Technical experts agree that it is possible to build on dolomite. Indeed, most of Lenasia and Centurion have been built on top of dolomitic deposits. The Gautrain has also been built on the unpredictable rock.
South Africa’s regulations and standards for building on dolomite – which have been steadily refined since the 1970s – relate mostly to brick-and-mortar buildings with formal water infrastructure such as flushing toilets and piped water, however. These have little bearing on the realities of shack settlements.
Agent of delay
Geotechnical auspices, such as dolomite, have often been used for the demolition and removal of shack settlements. Courts have found that forced relocations as a result of dolomitic sinkholes are substantially different to evictions. But dolomite serves to delay even more regularly than it serves to destroy.
Having occupied and defended the vacant land on which the settlement has developed, Tjovitjans are adamant that municipal services and development are the next steps. The rock below their feet means it may be a long fight. The dangers of developing on dolomitic land have been raised at various turns during the decades-long struggles for development in nearby and long-established shack settlements such as Thembelihle and Slovo Park.
After more than two decades of deferred development, the residents of Slovo Park won a ground-breaking 2016 high court victory compelling the City of Johannesburg to apply for the requisite funding to upgrade their settlement. Despite the success, little more than electricity has been installed at Slovo Park in the half-decade since.
Like gold, dolomite has always been a political mineral. Its traces can be found in the minutiae of shack dwellers’ struggles for development at the municipal level right up to the grandest stages of South African politics.
While Department of Public Works and Infrastructure guidelines acknowledge that “in a climate of increasing awareness of individual rights, it is apparent that failure to proactively manage dolomite risk may constitute dereliction of duty”, for instance, former public protector Thuli Madonsela’s Secure in Comfort report found that R20 million of the department’s dolomite risk management programme was reallocated to the upgrades of then-president Jacob Zuma’s home at Nkandla.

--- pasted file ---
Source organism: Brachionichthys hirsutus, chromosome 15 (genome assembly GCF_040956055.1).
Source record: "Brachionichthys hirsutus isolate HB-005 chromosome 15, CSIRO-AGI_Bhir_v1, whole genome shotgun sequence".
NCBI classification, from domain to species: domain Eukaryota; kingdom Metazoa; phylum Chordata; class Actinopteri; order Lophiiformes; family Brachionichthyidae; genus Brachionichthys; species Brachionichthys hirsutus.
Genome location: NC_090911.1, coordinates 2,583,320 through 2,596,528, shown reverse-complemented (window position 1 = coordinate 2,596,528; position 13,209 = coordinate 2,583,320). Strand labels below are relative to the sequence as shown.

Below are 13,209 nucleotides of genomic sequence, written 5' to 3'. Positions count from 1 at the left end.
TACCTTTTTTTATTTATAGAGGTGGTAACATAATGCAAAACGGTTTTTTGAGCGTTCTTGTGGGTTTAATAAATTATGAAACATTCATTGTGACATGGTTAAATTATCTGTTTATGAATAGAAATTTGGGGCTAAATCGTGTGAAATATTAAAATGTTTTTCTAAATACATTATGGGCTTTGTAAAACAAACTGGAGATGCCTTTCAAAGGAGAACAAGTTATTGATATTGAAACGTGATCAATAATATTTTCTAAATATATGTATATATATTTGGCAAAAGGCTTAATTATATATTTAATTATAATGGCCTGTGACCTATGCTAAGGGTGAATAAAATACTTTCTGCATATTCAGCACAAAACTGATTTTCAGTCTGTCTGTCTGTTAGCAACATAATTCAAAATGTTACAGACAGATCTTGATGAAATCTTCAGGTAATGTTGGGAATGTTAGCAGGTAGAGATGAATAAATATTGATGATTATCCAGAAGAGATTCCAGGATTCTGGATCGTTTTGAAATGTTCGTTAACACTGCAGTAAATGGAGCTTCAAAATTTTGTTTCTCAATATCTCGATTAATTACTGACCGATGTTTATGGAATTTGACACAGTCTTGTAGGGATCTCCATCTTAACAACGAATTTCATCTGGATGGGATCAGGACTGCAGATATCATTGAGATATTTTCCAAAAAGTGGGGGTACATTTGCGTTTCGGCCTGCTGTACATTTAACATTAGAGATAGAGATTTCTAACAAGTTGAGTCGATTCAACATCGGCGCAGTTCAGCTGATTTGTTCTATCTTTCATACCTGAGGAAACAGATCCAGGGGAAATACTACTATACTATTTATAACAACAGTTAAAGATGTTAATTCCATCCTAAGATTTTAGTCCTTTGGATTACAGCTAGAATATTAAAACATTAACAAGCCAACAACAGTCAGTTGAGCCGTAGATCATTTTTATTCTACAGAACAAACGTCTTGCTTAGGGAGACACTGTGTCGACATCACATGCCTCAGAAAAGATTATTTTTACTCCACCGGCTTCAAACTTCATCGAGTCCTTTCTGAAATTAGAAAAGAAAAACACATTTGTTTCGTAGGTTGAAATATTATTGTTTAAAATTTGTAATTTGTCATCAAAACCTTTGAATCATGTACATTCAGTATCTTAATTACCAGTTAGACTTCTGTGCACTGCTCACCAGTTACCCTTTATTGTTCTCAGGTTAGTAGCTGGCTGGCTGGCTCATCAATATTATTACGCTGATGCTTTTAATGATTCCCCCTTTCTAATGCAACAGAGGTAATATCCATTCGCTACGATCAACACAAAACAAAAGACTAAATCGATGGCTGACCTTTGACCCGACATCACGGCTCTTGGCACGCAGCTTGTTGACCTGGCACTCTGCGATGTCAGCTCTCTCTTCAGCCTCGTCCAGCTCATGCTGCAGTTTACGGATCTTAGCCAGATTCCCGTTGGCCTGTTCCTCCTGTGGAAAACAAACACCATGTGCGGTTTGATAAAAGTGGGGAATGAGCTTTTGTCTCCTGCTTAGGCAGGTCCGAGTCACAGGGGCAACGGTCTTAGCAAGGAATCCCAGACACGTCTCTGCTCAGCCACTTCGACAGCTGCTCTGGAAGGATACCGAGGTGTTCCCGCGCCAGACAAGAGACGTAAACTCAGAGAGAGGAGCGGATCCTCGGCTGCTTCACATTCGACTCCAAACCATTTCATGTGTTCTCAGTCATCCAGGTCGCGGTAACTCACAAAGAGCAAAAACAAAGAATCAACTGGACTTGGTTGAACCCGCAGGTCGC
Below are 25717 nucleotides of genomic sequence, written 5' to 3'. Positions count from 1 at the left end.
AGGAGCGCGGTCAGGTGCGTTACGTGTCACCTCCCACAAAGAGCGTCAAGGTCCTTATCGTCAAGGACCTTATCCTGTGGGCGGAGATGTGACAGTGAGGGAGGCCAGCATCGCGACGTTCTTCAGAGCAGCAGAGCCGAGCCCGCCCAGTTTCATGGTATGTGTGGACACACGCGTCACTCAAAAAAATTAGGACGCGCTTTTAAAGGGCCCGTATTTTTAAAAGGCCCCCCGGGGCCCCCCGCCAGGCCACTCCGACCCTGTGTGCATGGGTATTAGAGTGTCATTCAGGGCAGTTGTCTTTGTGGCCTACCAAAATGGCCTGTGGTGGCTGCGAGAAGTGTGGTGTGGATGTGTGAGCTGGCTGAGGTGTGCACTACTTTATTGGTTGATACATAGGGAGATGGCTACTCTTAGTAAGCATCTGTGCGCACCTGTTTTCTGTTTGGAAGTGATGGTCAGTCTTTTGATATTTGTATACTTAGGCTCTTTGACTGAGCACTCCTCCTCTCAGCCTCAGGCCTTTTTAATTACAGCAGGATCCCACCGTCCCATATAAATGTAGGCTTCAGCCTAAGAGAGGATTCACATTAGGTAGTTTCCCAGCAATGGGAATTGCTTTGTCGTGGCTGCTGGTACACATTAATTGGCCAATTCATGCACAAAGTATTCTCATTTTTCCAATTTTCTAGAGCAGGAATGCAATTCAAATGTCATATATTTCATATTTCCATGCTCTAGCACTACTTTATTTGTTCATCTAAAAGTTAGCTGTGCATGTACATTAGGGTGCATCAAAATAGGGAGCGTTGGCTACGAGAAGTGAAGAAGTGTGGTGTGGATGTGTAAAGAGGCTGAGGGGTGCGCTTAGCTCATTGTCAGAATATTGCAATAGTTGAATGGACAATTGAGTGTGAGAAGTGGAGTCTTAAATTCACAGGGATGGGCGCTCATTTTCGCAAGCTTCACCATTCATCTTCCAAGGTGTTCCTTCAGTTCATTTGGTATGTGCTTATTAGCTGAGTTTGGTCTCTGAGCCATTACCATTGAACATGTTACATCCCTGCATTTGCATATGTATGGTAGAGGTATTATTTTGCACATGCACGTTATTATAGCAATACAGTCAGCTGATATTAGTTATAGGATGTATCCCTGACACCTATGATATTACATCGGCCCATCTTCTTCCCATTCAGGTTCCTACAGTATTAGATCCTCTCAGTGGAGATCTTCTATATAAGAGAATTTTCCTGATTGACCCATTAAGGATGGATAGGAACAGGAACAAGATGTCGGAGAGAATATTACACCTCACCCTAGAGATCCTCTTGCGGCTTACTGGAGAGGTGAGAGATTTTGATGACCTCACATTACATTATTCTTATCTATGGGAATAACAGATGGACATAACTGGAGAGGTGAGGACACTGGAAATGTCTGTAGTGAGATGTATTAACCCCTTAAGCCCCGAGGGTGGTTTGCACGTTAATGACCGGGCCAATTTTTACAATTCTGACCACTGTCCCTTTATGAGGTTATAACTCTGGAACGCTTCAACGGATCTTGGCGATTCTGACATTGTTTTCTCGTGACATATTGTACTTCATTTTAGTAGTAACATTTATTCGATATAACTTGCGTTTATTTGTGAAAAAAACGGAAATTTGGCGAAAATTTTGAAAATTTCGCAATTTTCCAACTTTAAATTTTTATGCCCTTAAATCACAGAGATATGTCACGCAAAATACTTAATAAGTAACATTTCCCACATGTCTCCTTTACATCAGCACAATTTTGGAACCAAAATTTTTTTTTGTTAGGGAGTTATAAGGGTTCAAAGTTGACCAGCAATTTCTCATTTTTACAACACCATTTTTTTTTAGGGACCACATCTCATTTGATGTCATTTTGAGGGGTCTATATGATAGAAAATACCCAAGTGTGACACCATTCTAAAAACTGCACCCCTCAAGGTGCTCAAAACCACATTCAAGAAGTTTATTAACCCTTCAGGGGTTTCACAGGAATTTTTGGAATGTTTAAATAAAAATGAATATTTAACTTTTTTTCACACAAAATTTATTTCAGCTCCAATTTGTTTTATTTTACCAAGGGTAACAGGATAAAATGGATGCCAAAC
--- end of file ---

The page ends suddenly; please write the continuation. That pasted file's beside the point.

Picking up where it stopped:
‘Safe in the rain’
The further people live from jobs, the likelier they are to be unemployed. In economic studies of American cities, this has been called spatial mismatch, and research by the Socio-Economic Rights Institute of South Africa in 2016 confirmed that South Africa’s metro areas were characterised by similar spatial mismatch.
The areas around Tjovitjo are particularly egregious examples. Unemployment rates are up to 14 percentage points higher for people living in Orange Farm, for instance, than for those living in Johannesburg’s city centre.
Employment deserts on the fringes of our cities mean that the erection of shack settlements is often assumed to be an economic act. Impoverished people unable to afford housing on the open market, so the argument goes, are left with the options of far-flung and limited state housing or building their own homes on vacant land nearer to economic opportunities.
The efforts of those building homes in Tjovitjo and other shack settlements around Orange Farm, which is among the most economically depressed areas in Gauteng, confound this logic.
Tjovitjans are adamant that their struggle to secure land comes before their efforts to find work. In the words of 36-year-old Nkosinathi Malembe, “What is work without land?” The youngest of his three daughters is now 18 months old and was born in the settlement. He grins whenever he uses her nickname: Little Tjovitjo. “A roof over your head is the most important,” says Malembe. “To feel safe in the rain is the most important. Work is useless without land.”
Makhoba agrees. Despite having been without work for three years now, she is more fixed on securing a home than an income. “Even if I go into this earth when I die,” she says, “I can say I left my children a home. I will not leave my children with rent.”
This article was first published on New Frame